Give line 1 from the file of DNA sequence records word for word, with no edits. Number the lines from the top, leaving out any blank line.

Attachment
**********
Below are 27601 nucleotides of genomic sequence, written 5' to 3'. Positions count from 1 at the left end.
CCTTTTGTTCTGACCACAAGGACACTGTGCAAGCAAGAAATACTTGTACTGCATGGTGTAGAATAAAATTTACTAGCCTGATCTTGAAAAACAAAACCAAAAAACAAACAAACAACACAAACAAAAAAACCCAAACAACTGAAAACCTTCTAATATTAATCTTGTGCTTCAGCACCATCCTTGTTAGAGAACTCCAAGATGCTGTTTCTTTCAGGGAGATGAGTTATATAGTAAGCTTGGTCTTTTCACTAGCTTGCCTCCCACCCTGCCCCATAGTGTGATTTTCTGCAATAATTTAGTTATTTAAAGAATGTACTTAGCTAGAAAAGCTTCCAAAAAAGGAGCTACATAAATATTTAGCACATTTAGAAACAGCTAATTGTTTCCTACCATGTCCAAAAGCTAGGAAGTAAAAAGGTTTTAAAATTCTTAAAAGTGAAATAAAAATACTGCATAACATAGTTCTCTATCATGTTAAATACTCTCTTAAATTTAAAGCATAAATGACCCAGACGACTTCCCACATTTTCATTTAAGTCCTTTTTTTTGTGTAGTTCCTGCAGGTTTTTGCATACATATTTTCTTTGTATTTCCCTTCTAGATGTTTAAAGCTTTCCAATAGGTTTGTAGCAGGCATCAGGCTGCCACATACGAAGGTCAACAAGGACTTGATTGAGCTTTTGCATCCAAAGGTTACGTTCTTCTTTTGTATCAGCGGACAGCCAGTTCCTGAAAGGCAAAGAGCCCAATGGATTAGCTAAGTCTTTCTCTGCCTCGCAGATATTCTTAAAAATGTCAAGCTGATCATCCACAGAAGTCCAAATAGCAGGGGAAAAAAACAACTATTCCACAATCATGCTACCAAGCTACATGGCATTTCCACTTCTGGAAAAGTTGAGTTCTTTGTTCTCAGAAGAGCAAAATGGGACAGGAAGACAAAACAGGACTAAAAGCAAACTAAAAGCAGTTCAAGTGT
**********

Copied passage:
Below are 27601 nucleotides of genomic sequence, written 5' to 3'. Positions count from 1 at the left end.